You’ll end up with a typical application created in the Package Explorer, and if you look in the source folder you find the generated .java files. Remember that Android uses the Java language, but it’s own APIs, and so it’s familiar to look at.
Notice that my application extends Activity, part of the Android application package. An Activity is generally considered an interactive component, like a screen or dialog. For our purposes we can thinking of it like a MovieClip or UIComponent if your a Flex person. In this auto-generated code we have simply overridden the onCreate method as this is the first function to be called. There’s also an onStart method and that should be used if you want to be formal.
From here I can simply run the emulator, but just for fun I decided to plugin my HTC Hero, go for bust I say! The great news is that devices are auto-detected by the ADT plugin in Eclipse as shown above. From here I can run or debug my application using the normal IDE buttons, and also with the SDK comes a nice tool to capture screenshots from the device while connected to the ADT plugin.
Step 3: Launch Flash Player Standalone
This is where things get more complex, simply because I don’t know exactly how the player was implemented for Android. Android uses pretty standard methodology for application development, and so I can presume that the implementation followed the rules. So what are the fundamental rules?
- Activity – Is a UI component that presents itself to the user for interaction
- Service – A background process that carries out a task for other components such as pulling emails and calendar synchronization.
- Broadcast Receiver – A component that listens and does something in response to broadcasts. Widgets are great examples of broadcast receivers.
- Content Provider – A useful way of wrapping access to content, images, audio files or even data base access.
Activities, Services and Broadcast Receivers are all started by and registered to receive messages from the platform called Intents. An Intent is a simple message object with a simple Action string and it’s also possible to send data, or call a specific component to handle the message.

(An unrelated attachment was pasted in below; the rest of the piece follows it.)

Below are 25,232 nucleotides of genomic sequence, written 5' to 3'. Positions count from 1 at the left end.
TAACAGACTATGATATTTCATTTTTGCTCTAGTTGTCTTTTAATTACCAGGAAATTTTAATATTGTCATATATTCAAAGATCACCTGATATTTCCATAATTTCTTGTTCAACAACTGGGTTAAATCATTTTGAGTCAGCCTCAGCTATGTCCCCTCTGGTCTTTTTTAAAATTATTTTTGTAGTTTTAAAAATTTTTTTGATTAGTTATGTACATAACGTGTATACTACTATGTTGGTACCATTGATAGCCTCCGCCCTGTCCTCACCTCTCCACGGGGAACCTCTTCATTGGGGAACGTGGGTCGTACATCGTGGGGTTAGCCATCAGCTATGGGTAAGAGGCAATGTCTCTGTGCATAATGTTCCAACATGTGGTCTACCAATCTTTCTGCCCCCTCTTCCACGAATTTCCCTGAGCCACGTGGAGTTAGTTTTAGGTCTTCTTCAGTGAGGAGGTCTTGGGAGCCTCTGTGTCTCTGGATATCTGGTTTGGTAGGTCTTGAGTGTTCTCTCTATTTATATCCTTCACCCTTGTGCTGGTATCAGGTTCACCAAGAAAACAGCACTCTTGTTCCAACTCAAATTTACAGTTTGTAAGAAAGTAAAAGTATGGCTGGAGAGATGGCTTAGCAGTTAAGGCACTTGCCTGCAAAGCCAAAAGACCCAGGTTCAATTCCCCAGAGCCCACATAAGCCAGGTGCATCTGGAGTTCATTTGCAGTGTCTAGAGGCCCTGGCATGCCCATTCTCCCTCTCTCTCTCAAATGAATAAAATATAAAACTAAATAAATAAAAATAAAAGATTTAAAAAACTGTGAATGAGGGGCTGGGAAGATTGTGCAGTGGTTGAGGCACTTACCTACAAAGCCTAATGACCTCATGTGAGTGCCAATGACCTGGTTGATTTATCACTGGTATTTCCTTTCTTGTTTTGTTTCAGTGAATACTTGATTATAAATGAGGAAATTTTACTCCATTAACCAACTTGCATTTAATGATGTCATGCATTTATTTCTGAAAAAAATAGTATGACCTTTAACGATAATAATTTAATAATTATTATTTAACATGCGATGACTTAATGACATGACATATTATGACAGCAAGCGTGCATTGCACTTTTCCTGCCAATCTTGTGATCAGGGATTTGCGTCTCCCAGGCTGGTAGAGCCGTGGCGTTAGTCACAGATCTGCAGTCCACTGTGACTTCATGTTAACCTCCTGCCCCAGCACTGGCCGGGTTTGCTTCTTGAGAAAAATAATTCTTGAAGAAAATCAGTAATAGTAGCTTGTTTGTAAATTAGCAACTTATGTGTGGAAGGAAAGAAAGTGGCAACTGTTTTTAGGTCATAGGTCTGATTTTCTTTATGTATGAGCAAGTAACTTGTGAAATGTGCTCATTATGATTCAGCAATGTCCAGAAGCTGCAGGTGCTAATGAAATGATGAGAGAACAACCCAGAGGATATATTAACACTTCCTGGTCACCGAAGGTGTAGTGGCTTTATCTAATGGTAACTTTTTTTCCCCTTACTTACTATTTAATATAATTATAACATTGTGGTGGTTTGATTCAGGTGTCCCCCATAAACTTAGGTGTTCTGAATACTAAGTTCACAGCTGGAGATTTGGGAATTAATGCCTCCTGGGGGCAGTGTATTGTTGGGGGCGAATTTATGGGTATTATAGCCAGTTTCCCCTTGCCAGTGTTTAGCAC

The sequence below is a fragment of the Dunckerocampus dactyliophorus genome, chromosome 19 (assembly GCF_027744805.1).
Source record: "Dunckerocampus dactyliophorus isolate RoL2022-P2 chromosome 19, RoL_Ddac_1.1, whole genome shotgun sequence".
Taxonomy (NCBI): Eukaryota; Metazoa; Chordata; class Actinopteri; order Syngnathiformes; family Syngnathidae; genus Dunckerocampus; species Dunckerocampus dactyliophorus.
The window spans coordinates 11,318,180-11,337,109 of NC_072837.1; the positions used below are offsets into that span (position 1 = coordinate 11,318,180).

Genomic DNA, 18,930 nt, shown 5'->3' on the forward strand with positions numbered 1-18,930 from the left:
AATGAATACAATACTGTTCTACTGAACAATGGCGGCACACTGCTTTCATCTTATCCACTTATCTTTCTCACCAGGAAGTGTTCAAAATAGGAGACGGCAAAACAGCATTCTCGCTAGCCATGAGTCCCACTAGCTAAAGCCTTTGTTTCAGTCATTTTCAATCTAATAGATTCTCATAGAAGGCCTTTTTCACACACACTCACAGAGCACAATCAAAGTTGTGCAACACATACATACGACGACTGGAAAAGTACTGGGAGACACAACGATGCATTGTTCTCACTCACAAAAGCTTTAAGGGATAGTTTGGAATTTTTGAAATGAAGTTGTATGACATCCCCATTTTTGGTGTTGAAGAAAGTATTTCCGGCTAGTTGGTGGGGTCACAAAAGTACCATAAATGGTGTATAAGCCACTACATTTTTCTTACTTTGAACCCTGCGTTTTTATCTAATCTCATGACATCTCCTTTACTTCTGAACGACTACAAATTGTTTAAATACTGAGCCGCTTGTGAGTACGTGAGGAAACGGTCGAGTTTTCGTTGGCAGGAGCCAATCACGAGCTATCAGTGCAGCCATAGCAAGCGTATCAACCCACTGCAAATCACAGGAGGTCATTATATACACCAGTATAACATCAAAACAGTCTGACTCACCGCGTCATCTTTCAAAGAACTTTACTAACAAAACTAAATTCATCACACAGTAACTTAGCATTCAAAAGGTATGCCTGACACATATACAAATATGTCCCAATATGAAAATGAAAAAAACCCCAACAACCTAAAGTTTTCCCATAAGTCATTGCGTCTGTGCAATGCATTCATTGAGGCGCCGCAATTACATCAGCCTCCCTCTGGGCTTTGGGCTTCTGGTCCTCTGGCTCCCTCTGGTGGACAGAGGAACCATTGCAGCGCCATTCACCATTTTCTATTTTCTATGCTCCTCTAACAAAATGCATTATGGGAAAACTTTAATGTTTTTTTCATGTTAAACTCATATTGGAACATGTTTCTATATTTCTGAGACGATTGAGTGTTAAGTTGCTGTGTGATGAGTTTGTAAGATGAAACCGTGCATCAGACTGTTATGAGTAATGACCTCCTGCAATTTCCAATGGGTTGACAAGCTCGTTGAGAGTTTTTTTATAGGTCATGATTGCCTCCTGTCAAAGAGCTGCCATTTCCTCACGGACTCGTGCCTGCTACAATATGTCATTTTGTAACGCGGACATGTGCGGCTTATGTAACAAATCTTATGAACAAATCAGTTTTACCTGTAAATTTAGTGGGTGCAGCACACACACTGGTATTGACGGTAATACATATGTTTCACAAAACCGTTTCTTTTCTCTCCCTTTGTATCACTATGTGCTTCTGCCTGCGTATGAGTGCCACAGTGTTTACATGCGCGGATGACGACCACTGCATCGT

So with a spot of “playing” around with a decompiler I was able to find two potential Intents.
1. To launch the FilePicker with SWF/FLV files detected automatically.
This works pretty well, though seems restricted to landscape mode.
2. To launch the player Activity (com.htc.flash.SingleViewActivity) directly passing a SWF file to play.
It’s possible to launch the Activity using this method but the file provided in “putExtra” doesn’t actually load. So while this would be the best solution it appears like it’s designed not to work in this way.
So in summary, the only valid path for standalone apps (as far as I can tell) is to load the FilePicker. This method is pretty good for on device testing, maybe you want to see what your mobile web site looks like and need to tailor the flash content to fit the screen.
Next we’ll look at the browser solution…
We’ve been hard at work enabling support for new countries with the Flash Lite 3.1 player, enabling you to use the most recent player with the Adobe Mobile Packager 1.1. I’m happy to announce that we’ve continued to accelerate the addition of new countries around the world adding 16 countries, and bringing the total to 29.
The countries are: Australia, Austria, Belgium, Brazil, Canada, China, Denmark, Finland, France, Germany, Greece, India, Indonesia, Ireland Italy, Japan, Netherlands, Philippines, Russia, Singapore, South Africa, South Korea, Spain, Sweden, Switzerland, Taiwan, Turkey, UK and the USA.
Right now we’re looking at how to enable support for new devices on a platform level, so rather than certifying each device we can certify whole platforms. It’s not an easy task but we’re very confident that the player won’t start breaking.